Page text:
Engineering in the UK - Mind the Gap
From Alexander Graham Bell and John Logie Baird to Michael Faraday and James Dyson; the UK has been home to some of the world’s most famous engineers throughout history who have revolutionised technology.
In fact the UK currently has the 6th largest electronics industry in the world, with over 1 million related jobs and an annual turnover of £98 billion, making up 6% of the overall GDP.
14 of the world’s top 20 semiconductor companies also have design or manufacturing sites based here, with 90% of smart phones containing electronics designed on these shores.
That all seemingly points to a very rosy looking outlook for engineering in the UK, but the messages coming from the majority of electronics and technology companies who are hiring does not reflect this.
Alex Depledge is one such employer, having co-founded the online platform Hassle in 2012, before selling it three years later for £24m. She is now an entrepreneur in residence at Index Ventures, and chair of The Coalition for a Digital Economy.
Speaking to the BBC Alex said, “Engineers are the lifeblood of technology companies and they are in such short supply in the UK.
“If you get another big technology company come in to town then the first thing that I do is inwardly grown, as I know that it will be even harder for me to recruit the talent that I need to grow my business and get it towards that kind of level.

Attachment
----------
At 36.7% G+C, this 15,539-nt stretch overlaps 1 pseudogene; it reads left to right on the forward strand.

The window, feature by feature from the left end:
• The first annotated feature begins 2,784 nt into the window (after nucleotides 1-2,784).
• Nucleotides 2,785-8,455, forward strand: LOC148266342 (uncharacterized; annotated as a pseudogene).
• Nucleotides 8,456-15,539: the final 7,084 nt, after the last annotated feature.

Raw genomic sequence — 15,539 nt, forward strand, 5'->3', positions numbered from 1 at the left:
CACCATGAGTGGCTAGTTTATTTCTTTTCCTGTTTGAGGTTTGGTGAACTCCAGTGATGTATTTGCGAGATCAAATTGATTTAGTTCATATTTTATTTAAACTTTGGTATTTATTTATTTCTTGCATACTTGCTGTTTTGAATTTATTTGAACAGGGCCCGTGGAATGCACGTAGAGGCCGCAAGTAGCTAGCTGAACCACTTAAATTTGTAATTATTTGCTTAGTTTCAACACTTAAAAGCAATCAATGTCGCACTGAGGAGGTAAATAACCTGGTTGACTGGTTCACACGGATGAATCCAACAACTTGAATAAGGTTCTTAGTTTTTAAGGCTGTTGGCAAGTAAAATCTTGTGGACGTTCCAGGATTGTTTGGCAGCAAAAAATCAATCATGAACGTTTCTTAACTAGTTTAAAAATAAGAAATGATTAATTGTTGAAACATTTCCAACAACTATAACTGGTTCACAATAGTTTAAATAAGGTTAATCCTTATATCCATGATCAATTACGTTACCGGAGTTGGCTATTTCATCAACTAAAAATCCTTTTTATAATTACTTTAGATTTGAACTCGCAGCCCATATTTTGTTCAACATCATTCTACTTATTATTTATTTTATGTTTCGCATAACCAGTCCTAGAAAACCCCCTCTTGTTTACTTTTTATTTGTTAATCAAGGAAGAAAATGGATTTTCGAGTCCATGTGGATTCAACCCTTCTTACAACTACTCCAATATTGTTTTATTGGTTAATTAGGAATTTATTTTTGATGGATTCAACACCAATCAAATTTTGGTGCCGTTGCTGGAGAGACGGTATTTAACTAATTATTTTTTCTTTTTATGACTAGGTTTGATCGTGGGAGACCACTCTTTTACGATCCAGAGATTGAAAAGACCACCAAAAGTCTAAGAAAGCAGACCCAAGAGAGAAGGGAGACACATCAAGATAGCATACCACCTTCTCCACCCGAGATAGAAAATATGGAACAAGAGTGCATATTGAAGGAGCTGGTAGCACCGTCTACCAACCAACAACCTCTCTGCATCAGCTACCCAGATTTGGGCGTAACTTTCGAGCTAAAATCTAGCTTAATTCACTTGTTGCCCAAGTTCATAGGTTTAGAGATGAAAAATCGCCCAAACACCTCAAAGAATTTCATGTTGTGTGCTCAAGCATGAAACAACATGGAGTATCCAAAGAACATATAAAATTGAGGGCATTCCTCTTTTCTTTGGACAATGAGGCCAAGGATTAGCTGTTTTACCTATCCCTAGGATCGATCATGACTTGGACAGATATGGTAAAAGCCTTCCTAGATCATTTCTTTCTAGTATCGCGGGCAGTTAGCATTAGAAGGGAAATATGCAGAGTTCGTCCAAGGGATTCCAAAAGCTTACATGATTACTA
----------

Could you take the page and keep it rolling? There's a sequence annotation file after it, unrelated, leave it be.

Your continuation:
“We literally had engineering vacancies open for six months, because we couldn’t find the engineers."
On Tuesday the Institution of Engineering and Technology released their eleventh annual ‘Engineering and Technology Skills and Demand in Industry report’, which revealed some extremely worrying statistics about the engineering education sector in the United Kingdom. 62% of engineering employers say graduates don’t have the right skills for today’s workplace, while 68% are concerned that the education system will struggle to keep up with the skills required for technological change.
Depledge believes that the government should be focusing their time on helping to ensure that the country has the depth of engineers to fulfil the nation’s requirements.
“It’s great that Theresa May has just given £50m for grammar schools, but I would have much preferred to see that spent on digital apprenticeship schemes, where kids coming out of that apprenticeship could walk straight in to a job being paid in excess of 50k a year.
“We’ve got a real dier need for engineering talent in this country.”
To watch Alex's interview in full please visit: http://www.bbc.co.uk/news/business-37407681
You can also follow Alex on Twitter at @
How do you think the UK can help to close the skills gap? Is it the responsibility of the government, the education system or businesses to increase the number of qualified engineers? Please leave a comment below.